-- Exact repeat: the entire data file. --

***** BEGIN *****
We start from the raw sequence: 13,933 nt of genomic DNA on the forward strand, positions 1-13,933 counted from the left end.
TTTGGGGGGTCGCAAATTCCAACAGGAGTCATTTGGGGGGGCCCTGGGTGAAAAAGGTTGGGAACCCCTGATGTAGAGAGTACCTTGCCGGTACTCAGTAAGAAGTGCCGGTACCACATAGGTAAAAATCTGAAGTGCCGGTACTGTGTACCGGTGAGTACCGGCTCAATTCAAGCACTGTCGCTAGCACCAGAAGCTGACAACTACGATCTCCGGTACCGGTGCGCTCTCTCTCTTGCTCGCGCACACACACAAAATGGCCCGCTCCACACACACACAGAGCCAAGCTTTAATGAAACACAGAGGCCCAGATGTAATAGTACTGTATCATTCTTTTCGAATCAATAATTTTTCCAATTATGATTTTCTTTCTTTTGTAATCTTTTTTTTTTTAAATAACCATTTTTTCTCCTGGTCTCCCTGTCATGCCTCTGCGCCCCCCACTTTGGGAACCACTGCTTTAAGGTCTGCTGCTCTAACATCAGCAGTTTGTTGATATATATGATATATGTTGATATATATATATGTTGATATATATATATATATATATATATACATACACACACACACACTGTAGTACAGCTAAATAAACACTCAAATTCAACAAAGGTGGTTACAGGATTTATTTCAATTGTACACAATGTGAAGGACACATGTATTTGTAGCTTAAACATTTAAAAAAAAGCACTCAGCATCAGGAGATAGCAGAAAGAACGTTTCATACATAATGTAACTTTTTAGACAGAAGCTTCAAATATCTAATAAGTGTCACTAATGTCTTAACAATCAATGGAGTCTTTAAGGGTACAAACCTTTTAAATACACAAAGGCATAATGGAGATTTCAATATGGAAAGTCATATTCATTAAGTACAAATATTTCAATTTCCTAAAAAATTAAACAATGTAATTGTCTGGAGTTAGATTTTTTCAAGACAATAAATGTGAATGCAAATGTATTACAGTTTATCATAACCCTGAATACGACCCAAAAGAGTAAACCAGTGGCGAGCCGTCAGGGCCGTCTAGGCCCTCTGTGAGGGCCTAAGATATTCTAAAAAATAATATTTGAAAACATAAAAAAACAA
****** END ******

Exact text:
We start from the raw sequence: 13,933 nt of genomic DNA on the forward strand, positions 1-13,933 counted from the left end.
TTTGGGGGGTCGCAAATTCCAACAGGAGTCATTTGGGGGGGCCCTGGGTGAAAAAGGTTGGGAACCCCTGATGTAGAGAGTACCTTGCCGGTACTCAGTAAGAAGTGCCGGTACCACATAGGTAAAAATCTGAAGTGCCGGTACTGTGTACCGGTGAGTACCGGCTCAATTCAAGCACTGTCGCTAGCACCAGAAGCTGACAACTACGATCTCCGGTACCGGTGCGCTCTCTCTCTTGCTCGCGCACACACACAAAATGGCCCGCTCCACACACACACAGAGCCAAGCTTTAATGAAACACAGAGGCCCAGATGTAATAGTACTGTATCATTCTTTTCGAATCAATAATTTTTCCAATTATGATTTTCTTTCTTTTGTAATCTTTTTTTTTTTAAATAACCATTTTTTCTCCTGGTCTCCCTGTCATGCCTCTGCGCCCCCCACTTTGGGAACCACTGCTTTAAGGTCTGCTGCTCTAACATCAGCAGTTTGTTGATATATATGATATATGTTGATATATATATATGTTGATATATATATATATATATATATATACATACACACACACACACTGTAGTACAGCTAAATAAACACTCAAATTCAACAAAGGTGGTTACAGGATTTATTTCAATTGTACACAATGTGAAGGACACATGTATTTGTAGCTTAAACATTTAAAAAAAAGCACTCAGCATCAGGAGATAGCAGAAAGAACGTTTCATACATAATGTAACTTTTTAGACAGAAGCTTCAAATATCTAATAAGTGTCACTAATGTCTTAACAATCAATGGAGTCTTTAAGGGTACAAACCTTTTAAATACACAAAGGCATAATGGAGATTTCAATATGGAAAGTCATATTCATTAAGTACAAATATTTCAATTTCCTAAAAAATTAAACAATGTAATTGTCTGGAGTTAGATTTTTTCAAGACAATAAATGTGAATGCAAATGTATTACAGTTTATCATAACCCTGAATACGACCCAAAAGAGTAAACCAGTGGCGAGCCGTCAGGGCCGTCTAGGCCCTCTGTGAGGGCCTAAGATATTCTAAAAAATAATATTTGAAAACATAAAAAAACAA